DigiNotar breach leads to grave security concerns

By EDRi · September 7, 2011

This article is also available in:
Deutsch: [DigiNotar-Panne führt zu schwerwiegenden Sicherheitsbedenken | http://www.unwatched.org/EDRigram_9.17_DigiNotar-Panne_fuehrt_zu_schwerwiegenden_Sicherheitsbedenken?pk_campaign=edri&pk_kwd=20110907]

A breach in the computer systems of Dutch certificate company Diginotar
led to grave concerns regarding the security of internet users in Iran
and Dutch government communications. On 2 September 2011, the Dutch
government denounced their trust in certificates issued by DigiNotar
after the discovery of fraudulent certificates. It advised Dutch
citizens not to log in on websites using these certificates, until the
certificates are replaced. Meanwhile, there is credible evidence that
the confidential communication of hundreds of thousands of Iranians with
Gmail has been intercepted.

In June 2011, the servers of DigiNotar were intruded and certificates
were fraudulently issued in the weeks after. Although some of these
certificates were revoked, DigiNotar kept the breach secret. Only weeks
later, following a message posted on a forum by someone from Iran who
tried to log in to Gmail and received a warning about a non-authentic
DigiNotar certificate for Google, did DigiNotar acknowledge the breach.
On 29 August 2011, the Dutch government was notified about the incident.

DigiNotar revoked the rogue Google certificate and asked a Dutch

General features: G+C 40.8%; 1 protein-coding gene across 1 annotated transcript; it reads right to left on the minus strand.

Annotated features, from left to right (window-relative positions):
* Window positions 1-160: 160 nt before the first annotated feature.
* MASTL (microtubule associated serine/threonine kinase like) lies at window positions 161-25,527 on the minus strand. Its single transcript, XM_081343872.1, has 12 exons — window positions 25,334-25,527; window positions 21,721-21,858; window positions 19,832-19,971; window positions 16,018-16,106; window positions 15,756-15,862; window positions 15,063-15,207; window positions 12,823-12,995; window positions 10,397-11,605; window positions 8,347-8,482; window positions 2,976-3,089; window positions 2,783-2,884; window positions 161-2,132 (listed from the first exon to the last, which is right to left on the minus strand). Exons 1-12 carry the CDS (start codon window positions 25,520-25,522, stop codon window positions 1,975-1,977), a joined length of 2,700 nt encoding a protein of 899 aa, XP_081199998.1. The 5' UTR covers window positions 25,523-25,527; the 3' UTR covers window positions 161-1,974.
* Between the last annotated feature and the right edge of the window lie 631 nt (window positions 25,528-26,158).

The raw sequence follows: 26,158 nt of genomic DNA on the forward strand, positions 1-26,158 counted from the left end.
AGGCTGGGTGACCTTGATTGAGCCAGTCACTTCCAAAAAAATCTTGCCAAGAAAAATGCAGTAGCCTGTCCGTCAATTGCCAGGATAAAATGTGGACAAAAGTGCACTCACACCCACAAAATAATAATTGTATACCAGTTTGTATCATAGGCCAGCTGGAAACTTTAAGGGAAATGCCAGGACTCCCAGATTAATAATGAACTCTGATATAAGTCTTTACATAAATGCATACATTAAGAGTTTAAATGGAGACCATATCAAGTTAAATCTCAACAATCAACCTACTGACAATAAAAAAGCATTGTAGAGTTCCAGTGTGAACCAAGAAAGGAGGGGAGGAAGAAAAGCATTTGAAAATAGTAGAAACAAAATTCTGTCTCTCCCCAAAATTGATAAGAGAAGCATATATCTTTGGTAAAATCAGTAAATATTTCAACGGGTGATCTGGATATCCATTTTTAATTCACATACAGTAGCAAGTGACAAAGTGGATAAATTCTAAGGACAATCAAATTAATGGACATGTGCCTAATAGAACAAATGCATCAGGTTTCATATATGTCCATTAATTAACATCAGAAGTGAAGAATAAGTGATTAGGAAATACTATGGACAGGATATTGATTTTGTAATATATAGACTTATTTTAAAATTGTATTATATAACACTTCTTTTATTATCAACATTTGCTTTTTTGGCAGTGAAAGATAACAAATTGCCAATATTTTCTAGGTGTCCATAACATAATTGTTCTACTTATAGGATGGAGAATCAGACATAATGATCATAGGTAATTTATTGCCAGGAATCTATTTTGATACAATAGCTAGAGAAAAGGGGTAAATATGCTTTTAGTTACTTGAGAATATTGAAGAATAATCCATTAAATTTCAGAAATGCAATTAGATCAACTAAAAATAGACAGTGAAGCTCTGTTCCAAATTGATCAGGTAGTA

security firm to perform an investigation into the breach. The report of
the investigation showed that DigiNotar did not observe basic security
measures and hundreds of false certificates were issued on its systems.
The rogue Google certificate proved to be in use since 27 July 2011.
Active abuse was observed between 4 and 29 August 2011. It is likely
that hundreds of thousands of sessions with Google from Iran were
intercepted using this certificate.

DigiNotar issues several types of certificates, including PKI-Overheid
certificates – typically used by the Dutch government for its websites –
and ‘simple’ certificates. As it could not be excluded that false
government certificates were also issued, the Dutch government decided
to switch to certificates from other authorities.

The incident with DigiNotar also raises questions about the safety and
trustworthiness of the certificate system in general. Worldwide, there
are hundreds of companies providing these certificates. Supervision on
these companies is limited. They can sell certificates as long as they
meet the conditions of the browser manufacturers. There is no guarantee
that all of them take adequate measures to prevent and detect breaches.
This should be a wake-up call for governments and organisations all over
the world to actively start working on better, more robust certification

Message about rogue certificate (28.08.2011)

Letter from the Dutch government about the intrusion at DigiNotar (only
in Dutch, 5.09.2011)

Interim report from Fox-IT about the DigiNotar Certificate Authority breach (5.09.2011)

(Contributed by Marjolein van der Heide – EDRi-member Bits of Freedom – Netherlands)